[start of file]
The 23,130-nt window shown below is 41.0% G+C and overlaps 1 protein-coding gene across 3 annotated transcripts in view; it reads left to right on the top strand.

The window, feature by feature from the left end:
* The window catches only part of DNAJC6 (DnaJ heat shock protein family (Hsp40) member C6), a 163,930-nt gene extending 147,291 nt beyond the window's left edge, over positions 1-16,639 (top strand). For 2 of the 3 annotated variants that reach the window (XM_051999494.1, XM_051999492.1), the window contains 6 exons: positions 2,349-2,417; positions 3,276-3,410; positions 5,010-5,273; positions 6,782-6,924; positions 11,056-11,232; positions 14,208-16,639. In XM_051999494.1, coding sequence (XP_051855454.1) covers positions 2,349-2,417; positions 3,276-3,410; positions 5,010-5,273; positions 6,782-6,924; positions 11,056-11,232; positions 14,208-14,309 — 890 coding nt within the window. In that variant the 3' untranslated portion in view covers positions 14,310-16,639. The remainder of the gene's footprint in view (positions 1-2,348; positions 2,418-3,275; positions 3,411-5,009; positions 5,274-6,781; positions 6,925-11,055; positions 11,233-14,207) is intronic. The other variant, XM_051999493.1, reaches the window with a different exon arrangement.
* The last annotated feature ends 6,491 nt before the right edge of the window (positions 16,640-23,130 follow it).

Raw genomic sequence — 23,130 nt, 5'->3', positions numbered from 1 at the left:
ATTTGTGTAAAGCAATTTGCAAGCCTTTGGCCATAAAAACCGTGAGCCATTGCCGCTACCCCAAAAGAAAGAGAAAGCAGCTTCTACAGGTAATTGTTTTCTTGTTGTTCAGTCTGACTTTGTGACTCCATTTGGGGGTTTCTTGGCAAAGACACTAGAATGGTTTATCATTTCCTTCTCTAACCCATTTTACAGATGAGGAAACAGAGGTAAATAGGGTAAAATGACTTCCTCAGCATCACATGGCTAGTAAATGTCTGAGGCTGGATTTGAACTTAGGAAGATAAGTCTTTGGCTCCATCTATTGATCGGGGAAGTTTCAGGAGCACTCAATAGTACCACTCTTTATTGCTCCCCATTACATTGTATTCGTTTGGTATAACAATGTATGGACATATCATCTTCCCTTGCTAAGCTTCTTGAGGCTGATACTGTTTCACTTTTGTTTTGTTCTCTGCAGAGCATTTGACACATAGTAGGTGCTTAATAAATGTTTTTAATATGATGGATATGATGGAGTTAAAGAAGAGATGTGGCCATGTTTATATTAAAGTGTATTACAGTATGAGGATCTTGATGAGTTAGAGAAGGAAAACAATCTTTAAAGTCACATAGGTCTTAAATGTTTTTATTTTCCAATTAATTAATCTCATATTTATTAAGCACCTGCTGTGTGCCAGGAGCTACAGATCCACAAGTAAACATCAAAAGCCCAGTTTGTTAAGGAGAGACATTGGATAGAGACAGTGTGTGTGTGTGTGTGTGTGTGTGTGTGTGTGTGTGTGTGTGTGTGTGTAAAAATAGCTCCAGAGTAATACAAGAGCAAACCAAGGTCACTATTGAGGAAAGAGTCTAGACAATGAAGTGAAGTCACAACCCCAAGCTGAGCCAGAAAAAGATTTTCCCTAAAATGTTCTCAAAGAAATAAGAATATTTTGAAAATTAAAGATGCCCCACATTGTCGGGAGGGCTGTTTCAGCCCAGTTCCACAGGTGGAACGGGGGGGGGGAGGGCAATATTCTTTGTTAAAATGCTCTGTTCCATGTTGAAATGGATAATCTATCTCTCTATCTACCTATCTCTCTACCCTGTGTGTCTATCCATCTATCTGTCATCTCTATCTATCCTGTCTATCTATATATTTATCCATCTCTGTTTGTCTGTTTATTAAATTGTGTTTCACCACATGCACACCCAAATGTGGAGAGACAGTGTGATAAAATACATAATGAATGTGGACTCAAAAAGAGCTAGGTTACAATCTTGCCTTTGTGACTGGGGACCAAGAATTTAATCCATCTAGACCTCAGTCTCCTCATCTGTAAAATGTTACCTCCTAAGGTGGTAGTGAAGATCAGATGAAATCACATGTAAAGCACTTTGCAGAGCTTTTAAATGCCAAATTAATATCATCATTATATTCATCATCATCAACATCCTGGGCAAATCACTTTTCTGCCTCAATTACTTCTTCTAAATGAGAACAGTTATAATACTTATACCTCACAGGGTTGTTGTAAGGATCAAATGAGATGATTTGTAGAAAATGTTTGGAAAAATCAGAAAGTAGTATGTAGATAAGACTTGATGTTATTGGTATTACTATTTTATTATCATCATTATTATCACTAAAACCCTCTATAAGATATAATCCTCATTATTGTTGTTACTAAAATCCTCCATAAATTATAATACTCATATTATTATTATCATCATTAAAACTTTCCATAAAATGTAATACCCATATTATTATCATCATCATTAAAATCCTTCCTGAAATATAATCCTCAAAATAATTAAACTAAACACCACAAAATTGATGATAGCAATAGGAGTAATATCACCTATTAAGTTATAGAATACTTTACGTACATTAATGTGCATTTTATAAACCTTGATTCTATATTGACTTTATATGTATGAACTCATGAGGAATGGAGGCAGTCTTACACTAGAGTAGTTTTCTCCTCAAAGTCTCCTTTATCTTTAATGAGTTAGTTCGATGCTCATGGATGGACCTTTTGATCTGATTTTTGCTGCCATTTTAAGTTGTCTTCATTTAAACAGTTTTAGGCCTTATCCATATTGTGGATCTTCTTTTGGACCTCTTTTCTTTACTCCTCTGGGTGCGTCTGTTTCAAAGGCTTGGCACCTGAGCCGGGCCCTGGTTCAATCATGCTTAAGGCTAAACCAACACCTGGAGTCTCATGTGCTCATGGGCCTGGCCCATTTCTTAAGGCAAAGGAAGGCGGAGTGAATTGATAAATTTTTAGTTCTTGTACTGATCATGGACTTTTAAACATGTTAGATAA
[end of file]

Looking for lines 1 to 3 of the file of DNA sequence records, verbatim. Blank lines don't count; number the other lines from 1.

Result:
The 23,130-nt window shown below is 41.0% G+C and overlaps 1 protein-coding gene across 3 annotated transcripts in view; it reads left to right on the top strand.

The window, feature by feature from the left end:
* The window catches only part of DNAJC6 (DnaJ heat shock protein family (Hsp40) member C6), a 163,930-nt gene extending 147,291 nt beyond the window's left edge, over positions 1-16,639 (top strand). For 2 of the 3 annotated variants that reach the window (XM_051999494.1, XM_051999492.1), the window contains 6 exons: positions 2,349-2,417; positions 3,276-3,410; positions 5,010-5,273; positions 6,782-6,924; positions 11,056-11,232; positions 14,208-16,639. In XM_051999494.1, coding sequence (XP_051855454.1) covers positions 2,349-2,417; positions 3,276-3,410; positions 5,010-5,273; positions 6,782-6,924; positions 11,056-11,232; positions 14,208-14,309 — 890 coding nt within the window. In that variant the 3' untranslated portion in view covers positions 14,310-16,639. The remainder of the gene's footprint in view (positions 1-2,348; positions 2,418-3,275; positions 3,411-5,009; positions 5,274-6,781; positions 6,925-11,055; positions 11,233-14,207) is intronic. The other variant, XM_051999493.1, reaches the window with a different exon arrangement.